“Every bullet in Chicago had his name on it.”
Tony Reagan, played by Scott Brady, has just returned from his hitch in the war. He’s about to invest in a hunting lodge owned by the father and brother of a brother in arms who did not make it back from the war. While in Reno he runs into an old “friend” from Chicago who is now running a casino in Reno for Big Jim, a hoodlum who had run Tony out of Chicago because he was in love with Big Jim’s niece and they planned to marry. He tells Danny (Russell) that he’s headed back to Chicago to propose to Sally (Hart) and move them to Reno and be in the lodge business. What he doesn’t know is that Danny has designs of his own.
On the flight back to Chicago he meets Ann (Dow), and they have a friendly conversation until he mentions why he’s returning and that deflates any ideas Ann might have had. But the cops are waiting for him. They’ve heard he’s coming back to bump off Big Jim and try to get him to leave. Then when Big Jim turns up dead, he’s the main suspect, and he was hijacked and made to look like the killer. The only place he can turn? You guessed it. Ann. Ann treats his wounds and offers him sanctuary while he tries to clear himself. But it looks bad. Who would want to frame him? You probably have it figured out by the third reel.
The movie was shot under the working title Frame-Up and later The Big Frame. It was decided that the titles gave too much away too soon.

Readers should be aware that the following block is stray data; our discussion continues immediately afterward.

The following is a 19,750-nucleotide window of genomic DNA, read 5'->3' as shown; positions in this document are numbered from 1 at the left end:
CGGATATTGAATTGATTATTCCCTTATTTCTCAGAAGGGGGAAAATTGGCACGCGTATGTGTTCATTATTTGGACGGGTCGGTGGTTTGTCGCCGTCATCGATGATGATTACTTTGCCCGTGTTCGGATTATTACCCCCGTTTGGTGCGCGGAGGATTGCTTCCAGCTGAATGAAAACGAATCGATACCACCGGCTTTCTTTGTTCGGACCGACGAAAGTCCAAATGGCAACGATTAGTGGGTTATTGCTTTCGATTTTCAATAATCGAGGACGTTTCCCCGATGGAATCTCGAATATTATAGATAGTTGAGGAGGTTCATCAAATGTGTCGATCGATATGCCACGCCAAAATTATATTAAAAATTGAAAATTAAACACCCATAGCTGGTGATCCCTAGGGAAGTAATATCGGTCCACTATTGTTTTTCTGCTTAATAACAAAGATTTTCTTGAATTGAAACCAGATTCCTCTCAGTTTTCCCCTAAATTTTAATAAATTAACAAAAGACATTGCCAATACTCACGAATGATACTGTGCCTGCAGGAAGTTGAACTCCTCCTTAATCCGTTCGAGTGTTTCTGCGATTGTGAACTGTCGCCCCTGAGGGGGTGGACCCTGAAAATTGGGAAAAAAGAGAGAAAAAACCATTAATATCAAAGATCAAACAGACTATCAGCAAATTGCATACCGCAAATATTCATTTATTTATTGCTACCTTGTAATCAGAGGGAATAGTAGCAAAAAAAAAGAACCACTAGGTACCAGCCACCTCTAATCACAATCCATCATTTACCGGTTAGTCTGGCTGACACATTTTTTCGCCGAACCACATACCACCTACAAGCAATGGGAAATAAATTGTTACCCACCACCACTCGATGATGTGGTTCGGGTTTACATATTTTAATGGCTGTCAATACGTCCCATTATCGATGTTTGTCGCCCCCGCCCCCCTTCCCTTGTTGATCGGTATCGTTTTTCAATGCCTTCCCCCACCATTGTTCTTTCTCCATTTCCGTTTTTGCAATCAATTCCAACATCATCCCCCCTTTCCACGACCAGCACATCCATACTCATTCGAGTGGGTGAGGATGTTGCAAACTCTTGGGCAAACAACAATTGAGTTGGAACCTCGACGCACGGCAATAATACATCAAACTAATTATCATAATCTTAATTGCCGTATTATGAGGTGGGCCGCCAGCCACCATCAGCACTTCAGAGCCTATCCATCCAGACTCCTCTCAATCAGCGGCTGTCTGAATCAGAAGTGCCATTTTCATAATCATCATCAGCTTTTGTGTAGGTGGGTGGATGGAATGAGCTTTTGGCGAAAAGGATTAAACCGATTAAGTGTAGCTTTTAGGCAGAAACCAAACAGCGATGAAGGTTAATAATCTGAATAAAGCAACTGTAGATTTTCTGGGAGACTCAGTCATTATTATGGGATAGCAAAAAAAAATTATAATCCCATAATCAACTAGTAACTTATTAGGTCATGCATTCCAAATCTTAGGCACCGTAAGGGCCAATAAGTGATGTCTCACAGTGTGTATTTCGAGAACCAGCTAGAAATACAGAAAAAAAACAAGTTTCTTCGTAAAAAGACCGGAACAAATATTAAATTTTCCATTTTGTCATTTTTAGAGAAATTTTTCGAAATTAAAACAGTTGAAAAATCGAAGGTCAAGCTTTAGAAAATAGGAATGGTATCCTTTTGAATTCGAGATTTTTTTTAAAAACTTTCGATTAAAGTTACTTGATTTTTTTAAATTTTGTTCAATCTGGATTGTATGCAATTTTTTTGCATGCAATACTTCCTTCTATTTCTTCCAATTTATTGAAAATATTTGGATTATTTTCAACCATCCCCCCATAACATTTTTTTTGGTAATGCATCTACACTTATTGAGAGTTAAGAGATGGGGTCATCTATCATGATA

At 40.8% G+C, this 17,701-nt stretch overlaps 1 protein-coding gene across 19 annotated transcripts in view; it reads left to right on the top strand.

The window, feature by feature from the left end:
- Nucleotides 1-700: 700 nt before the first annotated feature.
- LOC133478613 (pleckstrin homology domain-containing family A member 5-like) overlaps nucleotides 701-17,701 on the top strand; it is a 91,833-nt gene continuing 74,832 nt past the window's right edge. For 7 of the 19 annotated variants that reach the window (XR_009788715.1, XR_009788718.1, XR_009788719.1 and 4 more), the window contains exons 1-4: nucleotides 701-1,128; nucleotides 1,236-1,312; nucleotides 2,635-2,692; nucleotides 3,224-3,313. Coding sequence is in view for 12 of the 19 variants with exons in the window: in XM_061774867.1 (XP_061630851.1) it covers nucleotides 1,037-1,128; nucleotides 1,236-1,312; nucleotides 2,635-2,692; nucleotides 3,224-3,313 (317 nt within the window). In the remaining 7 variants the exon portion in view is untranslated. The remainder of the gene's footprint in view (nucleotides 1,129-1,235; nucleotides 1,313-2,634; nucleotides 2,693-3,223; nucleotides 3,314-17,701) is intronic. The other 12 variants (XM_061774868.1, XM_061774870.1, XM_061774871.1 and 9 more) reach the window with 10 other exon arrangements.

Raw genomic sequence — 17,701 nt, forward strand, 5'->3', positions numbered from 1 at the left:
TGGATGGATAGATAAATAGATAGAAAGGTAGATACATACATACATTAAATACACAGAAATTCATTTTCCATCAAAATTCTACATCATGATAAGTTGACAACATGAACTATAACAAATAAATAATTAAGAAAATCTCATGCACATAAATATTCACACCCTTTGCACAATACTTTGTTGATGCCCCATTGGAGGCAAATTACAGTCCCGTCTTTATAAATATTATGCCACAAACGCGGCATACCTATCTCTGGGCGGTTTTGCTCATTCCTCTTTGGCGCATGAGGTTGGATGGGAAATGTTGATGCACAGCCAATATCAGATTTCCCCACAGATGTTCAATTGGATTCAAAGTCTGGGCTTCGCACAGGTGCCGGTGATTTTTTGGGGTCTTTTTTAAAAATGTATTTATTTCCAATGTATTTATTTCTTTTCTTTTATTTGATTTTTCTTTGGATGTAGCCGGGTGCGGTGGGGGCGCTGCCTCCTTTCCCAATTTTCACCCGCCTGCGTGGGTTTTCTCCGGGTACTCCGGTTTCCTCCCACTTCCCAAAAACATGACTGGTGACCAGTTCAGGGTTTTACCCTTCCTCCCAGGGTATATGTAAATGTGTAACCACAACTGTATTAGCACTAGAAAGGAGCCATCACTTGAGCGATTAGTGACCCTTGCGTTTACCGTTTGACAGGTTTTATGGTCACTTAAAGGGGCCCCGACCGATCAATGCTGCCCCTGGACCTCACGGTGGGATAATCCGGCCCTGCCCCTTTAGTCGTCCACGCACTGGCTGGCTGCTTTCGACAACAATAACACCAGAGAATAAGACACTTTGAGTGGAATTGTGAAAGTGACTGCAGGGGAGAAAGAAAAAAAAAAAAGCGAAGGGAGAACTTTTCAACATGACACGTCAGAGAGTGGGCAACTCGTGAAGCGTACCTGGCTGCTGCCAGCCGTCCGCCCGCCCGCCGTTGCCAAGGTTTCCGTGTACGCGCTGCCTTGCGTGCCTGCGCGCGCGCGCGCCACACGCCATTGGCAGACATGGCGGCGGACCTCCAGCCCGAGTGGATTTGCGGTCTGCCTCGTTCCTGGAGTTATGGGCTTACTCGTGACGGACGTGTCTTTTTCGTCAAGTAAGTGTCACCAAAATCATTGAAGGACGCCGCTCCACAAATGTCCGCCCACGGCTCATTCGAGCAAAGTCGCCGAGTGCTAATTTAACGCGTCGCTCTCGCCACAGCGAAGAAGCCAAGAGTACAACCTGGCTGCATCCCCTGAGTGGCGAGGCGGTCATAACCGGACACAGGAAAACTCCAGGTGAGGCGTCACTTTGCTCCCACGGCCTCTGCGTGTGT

One of the unexpected performances comes from Big Jim’s servant, Gene, played by Daniel Ferniel in a pretty big role for a black actor in that era. He ends up being the one person who saves both Tony and Ann in the end out of his loyalty to Big Jim.
The film was directed by William Castle in the days before he became the marketing genius of horror films. He would rig theater seats with a wild shock during The Tingler and have skeletons flying down from the rafter in The House On Haunted Hill, both with Vincent Price. Here he’s playing with a much more serious theme, and it’s almost like I wouldn’t have recognized his work.
Rock Hudson in only his second appearance and first film credit has a short time as one of the police detectives. He was billed as Roc Hudson for the only time in his career. It’s also the first appearance of Robert Easton, who would work until he died in 2011. You might recognize him as the Klingon judge in Star Trek VI: The Undiscovered Country or the priest in Pet Sematary. Finally, you gotta love any film that has that line: “Follow that cab.”
Outside The Walls (1950)
“This is Philadelphia, the City Of Brotherly Love, where the Continental Congress signed the Declaration of Independence on July 4th, 1776. This is Philadelphia seen from a vantage point which few Philadelphians care to visit. But just 45 years after the birth of American freedom, the founding fathers of the city chose a site in a district known as Cherry Hill, and there built a prison modeled on the lines of a medieval fortress. Its grim walls have stood since 1821, and within them, many men have paid the price of crime. Its records are rich with strange stories, but none more strange than the one we’re about to tell.”
I grew up in a town near Philly, and I’ve seen the old prison. It’s no longer a prison. It was a museum for some years, and I suspect it still is. When I was a kid they celebrated Bastille Day with locals throwing Tastykakes at the wall and shouting “Let them eat Tastykake”. If you don’t know what they, are it’s a shame. I recently went home and brought back a good many Tastykake pies. The problem with all of this is that it really has little to do with our story, except as a background for the opening scenes.